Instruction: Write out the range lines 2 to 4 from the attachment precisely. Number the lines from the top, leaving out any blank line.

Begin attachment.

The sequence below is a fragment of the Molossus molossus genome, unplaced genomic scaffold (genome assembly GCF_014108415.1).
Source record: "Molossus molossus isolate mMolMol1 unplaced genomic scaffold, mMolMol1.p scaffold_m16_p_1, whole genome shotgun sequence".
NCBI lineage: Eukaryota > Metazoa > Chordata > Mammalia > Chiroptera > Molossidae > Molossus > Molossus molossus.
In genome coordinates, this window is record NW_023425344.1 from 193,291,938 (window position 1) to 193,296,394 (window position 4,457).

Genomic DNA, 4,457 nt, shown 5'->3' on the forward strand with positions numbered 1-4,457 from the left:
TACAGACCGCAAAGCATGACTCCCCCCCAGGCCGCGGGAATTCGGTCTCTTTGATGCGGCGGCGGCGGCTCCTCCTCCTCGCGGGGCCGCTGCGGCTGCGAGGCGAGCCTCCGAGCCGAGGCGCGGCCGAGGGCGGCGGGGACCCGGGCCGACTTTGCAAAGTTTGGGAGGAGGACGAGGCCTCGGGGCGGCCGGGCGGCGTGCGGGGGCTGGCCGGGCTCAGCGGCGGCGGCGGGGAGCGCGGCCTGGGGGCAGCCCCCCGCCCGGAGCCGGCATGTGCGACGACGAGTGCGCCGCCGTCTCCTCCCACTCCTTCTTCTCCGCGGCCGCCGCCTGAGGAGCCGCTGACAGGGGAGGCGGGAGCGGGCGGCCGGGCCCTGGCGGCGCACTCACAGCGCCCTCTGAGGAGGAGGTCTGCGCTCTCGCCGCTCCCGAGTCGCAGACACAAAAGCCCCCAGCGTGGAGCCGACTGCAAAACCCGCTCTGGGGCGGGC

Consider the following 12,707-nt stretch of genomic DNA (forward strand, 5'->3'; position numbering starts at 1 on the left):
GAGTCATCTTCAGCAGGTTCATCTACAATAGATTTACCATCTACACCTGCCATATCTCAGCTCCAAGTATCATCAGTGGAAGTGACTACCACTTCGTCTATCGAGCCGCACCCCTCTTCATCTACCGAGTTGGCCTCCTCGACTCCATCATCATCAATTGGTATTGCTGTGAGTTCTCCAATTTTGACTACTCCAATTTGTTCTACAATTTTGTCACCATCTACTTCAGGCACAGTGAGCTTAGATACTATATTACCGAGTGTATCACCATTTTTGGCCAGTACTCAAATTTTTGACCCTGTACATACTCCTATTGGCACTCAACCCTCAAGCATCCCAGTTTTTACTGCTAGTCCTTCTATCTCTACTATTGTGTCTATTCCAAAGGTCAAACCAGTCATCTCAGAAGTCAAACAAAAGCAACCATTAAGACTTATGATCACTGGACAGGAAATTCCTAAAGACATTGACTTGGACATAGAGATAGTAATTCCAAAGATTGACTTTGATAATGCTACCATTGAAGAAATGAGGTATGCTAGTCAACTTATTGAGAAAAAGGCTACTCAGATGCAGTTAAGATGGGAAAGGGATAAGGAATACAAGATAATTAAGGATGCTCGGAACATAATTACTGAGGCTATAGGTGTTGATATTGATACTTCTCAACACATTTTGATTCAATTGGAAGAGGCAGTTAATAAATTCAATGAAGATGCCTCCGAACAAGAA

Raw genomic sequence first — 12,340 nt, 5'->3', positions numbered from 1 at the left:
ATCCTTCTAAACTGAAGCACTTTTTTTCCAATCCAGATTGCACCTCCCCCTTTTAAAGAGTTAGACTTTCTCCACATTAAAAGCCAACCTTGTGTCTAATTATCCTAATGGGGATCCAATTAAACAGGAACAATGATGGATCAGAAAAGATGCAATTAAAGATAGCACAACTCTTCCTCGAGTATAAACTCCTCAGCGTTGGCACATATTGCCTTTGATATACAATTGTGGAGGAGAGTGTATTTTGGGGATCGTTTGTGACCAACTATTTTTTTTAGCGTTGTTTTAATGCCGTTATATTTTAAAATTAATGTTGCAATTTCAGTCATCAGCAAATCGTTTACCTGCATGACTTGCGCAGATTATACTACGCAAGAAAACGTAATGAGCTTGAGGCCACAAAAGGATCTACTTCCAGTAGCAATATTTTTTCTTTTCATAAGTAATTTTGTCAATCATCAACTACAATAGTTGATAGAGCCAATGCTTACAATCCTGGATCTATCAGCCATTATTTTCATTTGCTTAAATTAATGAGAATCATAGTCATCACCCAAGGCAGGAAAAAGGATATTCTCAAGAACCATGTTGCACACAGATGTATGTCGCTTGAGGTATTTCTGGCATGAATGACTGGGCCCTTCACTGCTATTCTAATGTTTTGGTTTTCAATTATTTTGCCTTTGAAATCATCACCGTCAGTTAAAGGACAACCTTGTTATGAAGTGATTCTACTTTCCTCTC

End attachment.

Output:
Source record: "Molossus molossus isolate mMolMol1 unplaced genomic scaffold, mMolMol1.p scaffold_m16_p_1, whole genome shotgun sequence".
NCBI lineage: Eukaryota > Metazoa > Chordata > Mammalia > Chiroptera > Molossidae > Molossus > Molossus molossus.
In genome coordinates, this window is record NW_023425344.1 from 193,291,938 (window position 1) to 193,296,394 (window position 4,457).